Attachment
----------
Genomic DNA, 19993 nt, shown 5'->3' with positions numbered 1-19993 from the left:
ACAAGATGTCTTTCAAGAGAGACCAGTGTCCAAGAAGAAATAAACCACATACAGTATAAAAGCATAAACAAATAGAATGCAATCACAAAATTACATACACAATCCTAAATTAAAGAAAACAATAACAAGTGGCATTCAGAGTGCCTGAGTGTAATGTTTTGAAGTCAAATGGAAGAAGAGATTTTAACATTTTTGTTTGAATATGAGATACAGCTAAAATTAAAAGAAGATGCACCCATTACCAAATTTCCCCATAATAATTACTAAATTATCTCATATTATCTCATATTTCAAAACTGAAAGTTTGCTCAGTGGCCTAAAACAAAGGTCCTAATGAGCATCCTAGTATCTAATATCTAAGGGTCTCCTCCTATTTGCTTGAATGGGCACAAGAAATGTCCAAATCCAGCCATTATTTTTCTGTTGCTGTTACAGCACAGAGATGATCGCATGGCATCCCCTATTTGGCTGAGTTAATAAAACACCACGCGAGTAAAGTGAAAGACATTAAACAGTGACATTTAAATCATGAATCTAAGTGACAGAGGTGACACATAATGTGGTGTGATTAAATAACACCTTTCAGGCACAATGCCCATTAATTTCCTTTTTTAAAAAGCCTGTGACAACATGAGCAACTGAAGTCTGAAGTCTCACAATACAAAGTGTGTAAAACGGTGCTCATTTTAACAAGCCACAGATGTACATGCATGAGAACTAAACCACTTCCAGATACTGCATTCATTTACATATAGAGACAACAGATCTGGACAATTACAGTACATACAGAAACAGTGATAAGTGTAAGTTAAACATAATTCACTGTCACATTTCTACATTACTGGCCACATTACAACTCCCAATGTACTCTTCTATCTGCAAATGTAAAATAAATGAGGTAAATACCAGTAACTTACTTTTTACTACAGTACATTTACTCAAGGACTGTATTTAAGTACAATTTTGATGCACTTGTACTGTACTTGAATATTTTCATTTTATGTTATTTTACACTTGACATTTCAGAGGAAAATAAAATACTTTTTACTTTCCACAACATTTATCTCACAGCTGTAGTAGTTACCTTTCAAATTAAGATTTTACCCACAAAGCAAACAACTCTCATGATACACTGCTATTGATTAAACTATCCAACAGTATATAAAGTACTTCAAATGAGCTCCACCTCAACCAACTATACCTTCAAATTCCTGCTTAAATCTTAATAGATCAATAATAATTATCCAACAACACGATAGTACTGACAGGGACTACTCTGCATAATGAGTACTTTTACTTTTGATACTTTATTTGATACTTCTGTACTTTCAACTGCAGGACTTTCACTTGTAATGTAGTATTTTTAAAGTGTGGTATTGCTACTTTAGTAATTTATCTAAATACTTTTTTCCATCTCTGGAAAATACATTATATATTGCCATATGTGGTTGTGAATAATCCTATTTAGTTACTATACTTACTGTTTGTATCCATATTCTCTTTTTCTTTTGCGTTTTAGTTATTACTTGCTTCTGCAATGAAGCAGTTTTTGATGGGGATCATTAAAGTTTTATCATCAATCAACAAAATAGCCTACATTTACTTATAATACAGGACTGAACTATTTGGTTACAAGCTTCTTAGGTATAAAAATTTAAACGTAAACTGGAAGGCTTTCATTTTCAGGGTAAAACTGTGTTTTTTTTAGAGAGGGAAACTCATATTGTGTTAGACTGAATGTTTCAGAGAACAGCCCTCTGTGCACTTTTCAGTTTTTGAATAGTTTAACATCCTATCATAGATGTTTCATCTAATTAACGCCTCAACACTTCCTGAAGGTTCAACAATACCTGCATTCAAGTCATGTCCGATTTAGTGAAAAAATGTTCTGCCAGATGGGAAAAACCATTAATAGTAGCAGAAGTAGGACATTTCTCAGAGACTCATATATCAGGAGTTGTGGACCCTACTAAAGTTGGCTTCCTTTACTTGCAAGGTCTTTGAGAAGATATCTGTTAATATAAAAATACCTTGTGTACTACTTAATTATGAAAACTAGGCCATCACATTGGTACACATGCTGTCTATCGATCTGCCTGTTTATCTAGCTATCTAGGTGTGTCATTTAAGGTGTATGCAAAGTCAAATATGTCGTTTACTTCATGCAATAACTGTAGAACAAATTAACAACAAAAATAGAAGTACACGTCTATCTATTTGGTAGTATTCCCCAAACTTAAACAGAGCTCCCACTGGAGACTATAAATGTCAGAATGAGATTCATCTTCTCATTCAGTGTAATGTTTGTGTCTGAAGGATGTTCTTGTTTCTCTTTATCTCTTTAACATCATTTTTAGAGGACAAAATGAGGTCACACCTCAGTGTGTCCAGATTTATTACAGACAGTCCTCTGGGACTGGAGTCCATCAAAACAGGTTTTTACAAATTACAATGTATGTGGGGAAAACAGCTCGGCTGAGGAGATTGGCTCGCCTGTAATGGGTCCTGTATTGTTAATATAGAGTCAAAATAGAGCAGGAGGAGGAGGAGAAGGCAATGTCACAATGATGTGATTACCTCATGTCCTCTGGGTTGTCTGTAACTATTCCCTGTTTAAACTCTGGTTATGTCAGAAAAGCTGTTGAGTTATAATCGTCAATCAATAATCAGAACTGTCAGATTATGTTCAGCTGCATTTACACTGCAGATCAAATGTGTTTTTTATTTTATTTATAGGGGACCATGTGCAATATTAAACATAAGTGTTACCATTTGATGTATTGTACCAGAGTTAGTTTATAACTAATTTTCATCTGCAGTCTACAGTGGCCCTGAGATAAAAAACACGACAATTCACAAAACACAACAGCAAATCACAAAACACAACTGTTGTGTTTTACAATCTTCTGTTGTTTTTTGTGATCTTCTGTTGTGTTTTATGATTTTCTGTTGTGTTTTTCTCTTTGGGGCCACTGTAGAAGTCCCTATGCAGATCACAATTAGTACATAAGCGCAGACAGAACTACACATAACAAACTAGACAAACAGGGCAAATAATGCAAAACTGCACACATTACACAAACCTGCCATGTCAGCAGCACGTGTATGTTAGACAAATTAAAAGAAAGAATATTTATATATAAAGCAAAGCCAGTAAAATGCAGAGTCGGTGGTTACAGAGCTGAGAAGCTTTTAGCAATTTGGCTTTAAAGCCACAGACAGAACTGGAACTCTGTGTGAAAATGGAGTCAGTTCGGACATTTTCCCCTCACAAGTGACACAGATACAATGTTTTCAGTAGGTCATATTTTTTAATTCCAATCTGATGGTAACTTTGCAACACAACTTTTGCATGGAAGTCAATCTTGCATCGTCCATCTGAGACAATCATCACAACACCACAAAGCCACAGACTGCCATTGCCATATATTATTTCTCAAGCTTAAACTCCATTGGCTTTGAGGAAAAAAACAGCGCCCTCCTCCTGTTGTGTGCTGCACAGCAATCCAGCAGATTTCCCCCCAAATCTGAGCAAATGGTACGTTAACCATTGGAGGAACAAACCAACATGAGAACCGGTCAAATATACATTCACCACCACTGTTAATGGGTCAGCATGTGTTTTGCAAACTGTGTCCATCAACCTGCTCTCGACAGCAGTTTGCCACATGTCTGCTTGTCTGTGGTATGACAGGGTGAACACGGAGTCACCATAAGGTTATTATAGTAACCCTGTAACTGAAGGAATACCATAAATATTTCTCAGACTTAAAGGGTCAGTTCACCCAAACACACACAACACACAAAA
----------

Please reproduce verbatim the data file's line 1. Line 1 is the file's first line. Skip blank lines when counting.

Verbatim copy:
Genomic DNA, 19993 nt, shown 5'->3' with positions numbered 1-19993 from the left: